Mammals and mamas are in good hands thanks to the work and research of Dr. Laura Hernandez, an associate professor and lactation physiologist in the UW’s Department of Dairy Science.
Hernandez works with both rodents and dairy cows to study how the mammary gland’s demand for nutrients affects maternal physiology during lactation, and how the recently discovered role of the mammary gland in serotonin production works to maintain normalcy while a mom provides nutrients to her baby.
According to Hernandez, the information gathered from her work with rodents is intended to parallel and improve the experience of human mothers.
“I’m studying how taking antidepressants during pregnancy and lactation can impact the mom’s long-term bone health and ways to intervene potentially to help mediate that so mom can stay on her medication and, if she wants to breastfeed, do so without potentially having long-term negative effects on her bone,” she said.
In order to have access to hospitals and clinics to study the human aspect of her work, which was made possible by a grant from the National Institutes of Health, Hernandez took a six-month sabbatical to complete 500 clinical hours toward becoming a lactation consultant.
She says that both seeing firsthand in clinics the lack of understanding of lactation and support for newly breastfeeding moms and having children of her own has inspired her dedication to the field.
“To see women who were desperate to breastfeed and they just couldn’t make enough, and they felt like they were failing their baby and that their baby was going to be sick because they were going to have to take formula, it was just really, really hard,” Hernandez says. “There’s just not enough support, at least from the medical perspective.”
Hernandez’s work also aims to alleviate and avoid these potentially “traumatic” and depression-inducing experiences with breastfeeding.
“We have a lot to learn from what we know in dairy cows because they’re fed really well and they’re taken care of really well, and everything’s really optimized for them to be healthy and make milk,” Hernandez says. “In the human side, they’re not extrapolating that, and there’s a lot there that could be applied to these women who are struggling.”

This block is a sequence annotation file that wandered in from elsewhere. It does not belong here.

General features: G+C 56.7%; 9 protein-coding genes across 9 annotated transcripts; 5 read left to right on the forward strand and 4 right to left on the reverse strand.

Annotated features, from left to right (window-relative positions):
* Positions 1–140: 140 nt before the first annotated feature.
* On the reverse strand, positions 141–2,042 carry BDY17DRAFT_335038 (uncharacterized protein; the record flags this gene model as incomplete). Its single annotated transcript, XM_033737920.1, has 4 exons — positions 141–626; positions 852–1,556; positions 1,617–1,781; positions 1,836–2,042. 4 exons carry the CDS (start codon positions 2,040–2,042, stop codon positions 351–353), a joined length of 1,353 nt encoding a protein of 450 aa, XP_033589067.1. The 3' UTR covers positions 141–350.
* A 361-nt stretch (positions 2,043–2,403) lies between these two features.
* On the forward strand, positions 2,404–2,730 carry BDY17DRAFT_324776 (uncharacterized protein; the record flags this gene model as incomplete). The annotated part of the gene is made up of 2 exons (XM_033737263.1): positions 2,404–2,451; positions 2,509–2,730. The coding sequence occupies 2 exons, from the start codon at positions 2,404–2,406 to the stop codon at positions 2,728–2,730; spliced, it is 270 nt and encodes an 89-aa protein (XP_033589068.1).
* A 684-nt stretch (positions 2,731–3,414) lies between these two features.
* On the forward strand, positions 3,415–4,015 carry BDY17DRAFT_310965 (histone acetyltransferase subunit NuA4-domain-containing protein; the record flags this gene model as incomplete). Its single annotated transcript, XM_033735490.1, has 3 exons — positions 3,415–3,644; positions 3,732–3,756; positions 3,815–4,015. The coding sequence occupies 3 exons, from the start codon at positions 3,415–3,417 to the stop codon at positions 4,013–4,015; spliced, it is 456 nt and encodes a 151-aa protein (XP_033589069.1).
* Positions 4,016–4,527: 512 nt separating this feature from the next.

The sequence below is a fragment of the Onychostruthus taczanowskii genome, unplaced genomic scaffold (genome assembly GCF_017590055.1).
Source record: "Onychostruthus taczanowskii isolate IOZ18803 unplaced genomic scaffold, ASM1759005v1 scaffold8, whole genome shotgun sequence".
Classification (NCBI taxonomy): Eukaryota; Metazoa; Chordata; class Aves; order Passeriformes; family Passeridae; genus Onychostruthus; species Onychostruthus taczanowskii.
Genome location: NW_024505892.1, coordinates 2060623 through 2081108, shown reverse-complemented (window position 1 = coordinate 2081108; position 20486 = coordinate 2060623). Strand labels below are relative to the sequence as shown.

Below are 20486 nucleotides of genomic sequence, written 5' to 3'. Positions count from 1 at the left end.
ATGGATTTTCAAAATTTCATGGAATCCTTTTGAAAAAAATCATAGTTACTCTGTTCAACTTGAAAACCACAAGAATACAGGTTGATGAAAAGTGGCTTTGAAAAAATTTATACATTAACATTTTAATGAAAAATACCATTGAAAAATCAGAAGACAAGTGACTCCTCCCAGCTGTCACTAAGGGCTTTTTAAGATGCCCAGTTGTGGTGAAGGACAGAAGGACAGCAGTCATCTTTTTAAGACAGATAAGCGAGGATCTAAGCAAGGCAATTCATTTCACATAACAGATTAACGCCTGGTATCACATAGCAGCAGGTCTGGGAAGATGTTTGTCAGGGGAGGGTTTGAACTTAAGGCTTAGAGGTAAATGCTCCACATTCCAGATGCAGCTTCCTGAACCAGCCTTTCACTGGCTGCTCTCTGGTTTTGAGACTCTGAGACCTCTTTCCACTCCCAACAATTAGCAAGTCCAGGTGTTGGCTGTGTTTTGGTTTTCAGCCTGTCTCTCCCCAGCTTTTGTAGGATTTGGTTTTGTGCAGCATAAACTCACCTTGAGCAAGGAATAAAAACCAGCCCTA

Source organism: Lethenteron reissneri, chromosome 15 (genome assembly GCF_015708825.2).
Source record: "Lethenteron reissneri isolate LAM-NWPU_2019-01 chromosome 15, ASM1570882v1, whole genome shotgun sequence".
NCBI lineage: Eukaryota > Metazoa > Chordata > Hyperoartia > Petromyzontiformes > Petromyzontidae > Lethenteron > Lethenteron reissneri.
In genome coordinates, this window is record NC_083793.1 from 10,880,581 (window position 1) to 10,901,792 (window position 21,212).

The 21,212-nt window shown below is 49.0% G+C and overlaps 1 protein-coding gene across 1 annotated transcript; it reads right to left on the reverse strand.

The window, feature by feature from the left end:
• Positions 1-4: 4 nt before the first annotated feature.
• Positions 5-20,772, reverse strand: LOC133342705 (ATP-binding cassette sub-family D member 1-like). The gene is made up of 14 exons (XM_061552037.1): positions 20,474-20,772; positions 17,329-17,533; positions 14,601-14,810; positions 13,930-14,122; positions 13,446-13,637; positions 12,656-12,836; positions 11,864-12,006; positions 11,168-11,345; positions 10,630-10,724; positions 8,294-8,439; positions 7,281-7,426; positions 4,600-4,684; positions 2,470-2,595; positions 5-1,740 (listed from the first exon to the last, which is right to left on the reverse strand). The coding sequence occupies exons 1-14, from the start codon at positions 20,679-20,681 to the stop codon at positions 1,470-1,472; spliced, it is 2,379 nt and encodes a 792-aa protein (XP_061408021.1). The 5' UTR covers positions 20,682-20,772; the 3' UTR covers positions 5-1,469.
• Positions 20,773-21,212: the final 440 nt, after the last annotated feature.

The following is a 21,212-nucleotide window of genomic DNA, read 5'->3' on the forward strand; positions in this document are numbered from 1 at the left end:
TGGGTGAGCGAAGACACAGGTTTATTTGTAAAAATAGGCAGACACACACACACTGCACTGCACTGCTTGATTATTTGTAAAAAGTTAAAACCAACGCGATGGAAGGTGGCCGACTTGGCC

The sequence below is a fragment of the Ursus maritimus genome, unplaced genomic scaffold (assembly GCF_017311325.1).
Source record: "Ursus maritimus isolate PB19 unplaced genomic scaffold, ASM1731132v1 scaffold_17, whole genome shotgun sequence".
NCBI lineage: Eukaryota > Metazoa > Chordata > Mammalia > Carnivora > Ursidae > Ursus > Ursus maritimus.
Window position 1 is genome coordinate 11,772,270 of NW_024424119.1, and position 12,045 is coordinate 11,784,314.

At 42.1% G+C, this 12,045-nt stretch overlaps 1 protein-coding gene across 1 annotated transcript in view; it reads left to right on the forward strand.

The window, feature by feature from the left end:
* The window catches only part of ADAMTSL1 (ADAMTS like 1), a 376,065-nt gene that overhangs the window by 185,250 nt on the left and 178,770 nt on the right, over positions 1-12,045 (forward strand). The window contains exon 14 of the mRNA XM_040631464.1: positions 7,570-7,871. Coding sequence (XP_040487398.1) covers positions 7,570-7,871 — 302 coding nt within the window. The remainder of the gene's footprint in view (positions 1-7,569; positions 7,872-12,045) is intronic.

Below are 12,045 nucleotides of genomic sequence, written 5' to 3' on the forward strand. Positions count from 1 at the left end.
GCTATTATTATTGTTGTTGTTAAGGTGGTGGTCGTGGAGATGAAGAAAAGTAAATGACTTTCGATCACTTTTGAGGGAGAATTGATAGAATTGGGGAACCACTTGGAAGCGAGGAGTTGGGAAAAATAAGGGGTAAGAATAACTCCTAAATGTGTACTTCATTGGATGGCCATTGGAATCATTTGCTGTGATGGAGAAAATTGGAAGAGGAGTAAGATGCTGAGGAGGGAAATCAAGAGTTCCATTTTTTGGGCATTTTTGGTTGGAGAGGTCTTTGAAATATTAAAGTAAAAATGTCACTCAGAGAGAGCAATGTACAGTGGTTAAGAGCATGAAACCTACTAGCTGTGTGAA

MY ASSIGNED READING INCLUDES:
Milk! by Mark Kurlansky. It’s about the evolution of how we started drinking milk, and how that took off and what happened. So it’s pretty cool because it comes from a food perspective, and the history is pretty crazy.
AT THE MOMENT I’M READING:
I just finished Educated by Tara Westover, and I loved it. It was very, very eye-opening because she’s probably six years younger than I am, and to think, or even consider, growing up without going to school, and having parents that believe in this radical alternate universe, that everyone’s out to get you, and [who are] burying food and fuel in the ground — that was wild. And then I just finished reading Trevor Noah’s biography [Born a Crime]. It was so amazing. And again, someone who is only a couple of years younger than [I am] to think that he was illegal. That kind of puts a lot of things in perspective about what you have in life, and how you grew up, and to be thankful for sort of the bigger picture.
I LIKE TO REREAD:
I have read and reread this book several times in the last couple of years, and it’s called The Subtle Art of Not Giving a F*ck. I reread it to remind myself that I don’t have to be perfect and that you just have to keep kind of doing what you’re doing.
Another [is] one that I loved when I was young, but still love now. I'm Hispanic, and I grew up deeply embedded into a Mexican culture, and sometimes I feel like I lose that here, and I want my kids to have that, and one of the books that I always loved when I was young was Like Water for Chocolate. It’s so great, and [there are] pieces of it that remind me of my grandmother.
FAVORITE SPOT ON CAMPUS TO READ: When I was doing my sabbatical, my husband and I carpooled because he works on campus, too, but it would take 20 or 30 minutes by the time he got off, so I would sit in the lobby at [American Family Children’s Hospital] in the sofa area. And it was really kind of nice to read there, too. It was comfortable, and no one really knew who you were, and you just could kind of hide there. It was always nice at the end of the day.